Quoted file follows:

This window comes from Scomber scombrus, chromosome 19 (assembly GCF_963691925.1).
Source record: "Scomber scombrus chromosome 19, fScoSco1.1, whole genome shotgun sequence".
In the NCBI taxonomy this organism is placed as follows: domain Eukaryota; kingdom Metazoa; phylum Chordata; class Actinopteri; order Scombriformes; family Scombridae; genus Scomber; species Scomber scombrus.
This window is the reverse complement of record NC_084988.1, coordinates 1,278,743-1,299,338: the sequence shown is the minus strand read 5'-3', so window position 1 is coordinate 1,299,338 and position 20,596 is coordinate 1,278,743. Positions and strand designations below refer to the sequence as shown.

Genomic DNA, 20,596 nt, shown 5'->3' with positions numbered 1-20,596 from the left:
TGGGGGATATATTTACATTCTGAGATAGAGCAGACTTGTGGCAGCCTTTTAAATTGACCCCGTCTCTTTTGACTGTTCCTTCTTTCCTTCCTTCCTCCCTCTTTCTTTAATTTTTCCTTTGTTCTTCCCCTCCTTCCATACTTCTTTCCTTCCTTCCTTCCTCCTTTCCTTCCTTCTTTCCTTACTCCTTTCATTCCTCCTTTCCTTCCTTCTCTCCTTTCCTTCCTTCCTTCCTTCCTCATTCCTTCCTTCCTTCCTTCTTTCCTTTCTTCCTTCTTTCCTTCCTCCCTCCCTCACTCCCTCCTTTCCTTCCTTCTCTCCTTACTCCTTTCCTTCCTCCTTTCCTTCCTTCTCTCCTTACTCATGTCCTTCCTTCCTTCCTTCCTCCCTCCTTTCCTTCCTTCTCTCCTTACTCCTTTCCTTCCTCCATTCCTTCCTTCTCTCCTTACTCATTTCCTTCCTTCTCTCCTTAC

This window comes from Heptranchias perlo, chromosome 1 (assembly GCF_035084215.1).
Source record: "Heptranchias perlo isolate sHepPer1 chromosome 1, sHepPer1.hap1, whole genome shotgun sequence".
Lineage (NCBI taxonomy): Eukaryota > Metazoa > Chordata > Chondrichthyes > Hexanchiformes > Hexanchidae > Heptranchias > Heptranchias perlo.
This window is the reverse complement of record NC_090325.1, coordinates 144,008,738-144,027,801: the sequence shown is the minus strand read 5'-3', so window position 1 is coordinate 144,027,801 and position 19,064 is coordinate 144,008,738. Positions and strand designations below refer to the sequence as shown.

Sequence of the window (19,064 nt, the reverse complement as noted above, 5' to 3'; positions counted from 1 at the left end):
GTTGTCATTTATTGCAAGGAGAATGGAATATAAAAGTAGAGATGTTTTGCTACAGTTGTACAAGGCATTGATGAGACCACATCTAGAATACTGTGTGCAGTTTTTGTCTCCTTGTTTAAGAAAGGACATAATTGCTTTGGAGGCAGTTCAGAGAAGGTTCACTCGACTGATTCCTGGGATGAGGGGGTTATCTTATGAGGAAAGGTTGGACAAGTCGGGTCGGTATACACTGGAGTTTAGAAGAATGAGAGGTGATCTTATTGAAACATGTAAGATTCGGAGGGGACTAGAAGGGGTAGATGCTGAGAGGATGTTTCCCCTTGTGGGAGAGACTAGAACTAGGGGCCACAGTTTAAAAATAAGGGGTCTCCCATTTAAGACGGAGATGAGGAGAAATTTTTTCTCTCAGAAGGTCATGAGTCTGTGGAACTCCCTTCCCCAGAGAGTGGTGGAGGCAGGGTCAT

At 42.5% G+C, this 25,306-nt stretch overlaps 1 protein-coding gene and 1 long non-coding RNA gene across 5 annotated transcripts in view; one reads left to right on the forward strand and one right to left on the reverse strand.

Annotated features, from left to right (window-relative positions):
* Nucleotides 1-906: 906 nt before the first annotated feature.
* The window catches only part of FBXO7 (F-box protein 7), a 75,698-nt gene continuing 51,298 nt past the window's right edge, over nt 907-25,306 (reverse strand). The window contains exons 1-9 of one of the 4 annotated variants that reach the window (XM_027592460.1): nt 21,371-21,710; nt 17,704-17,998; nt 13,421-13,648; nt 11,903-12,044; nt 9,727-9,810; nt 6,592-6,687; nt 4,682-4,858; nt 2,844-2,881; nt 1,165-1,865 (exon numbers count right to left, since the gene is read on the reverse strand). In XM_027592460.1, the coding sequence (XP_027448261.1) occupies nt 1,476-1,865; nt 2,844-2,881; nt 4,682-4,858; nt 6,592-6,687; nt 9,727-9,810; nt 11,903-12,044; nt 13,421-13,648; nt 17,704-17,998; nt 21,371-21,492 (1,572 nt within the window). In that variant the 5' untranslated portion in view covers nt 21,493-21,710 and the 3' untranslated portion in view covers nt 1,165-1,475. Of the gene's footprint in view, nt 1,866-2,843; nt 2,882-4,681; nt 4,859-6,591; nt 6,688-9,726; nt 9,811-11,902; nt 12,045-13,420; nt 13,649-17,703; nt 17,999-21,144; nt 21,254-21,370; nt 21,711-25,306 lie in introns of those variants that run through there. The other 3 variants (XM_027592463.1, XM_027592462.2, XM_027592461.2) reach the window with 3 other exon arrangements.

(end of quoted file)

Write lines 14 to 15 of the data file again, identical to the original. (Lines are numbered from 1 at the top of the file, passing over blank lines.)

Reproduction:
Annotated features, from left to right (window-relative positions):
* Nucleotides 1-906: 906 nt before the first annotated feature.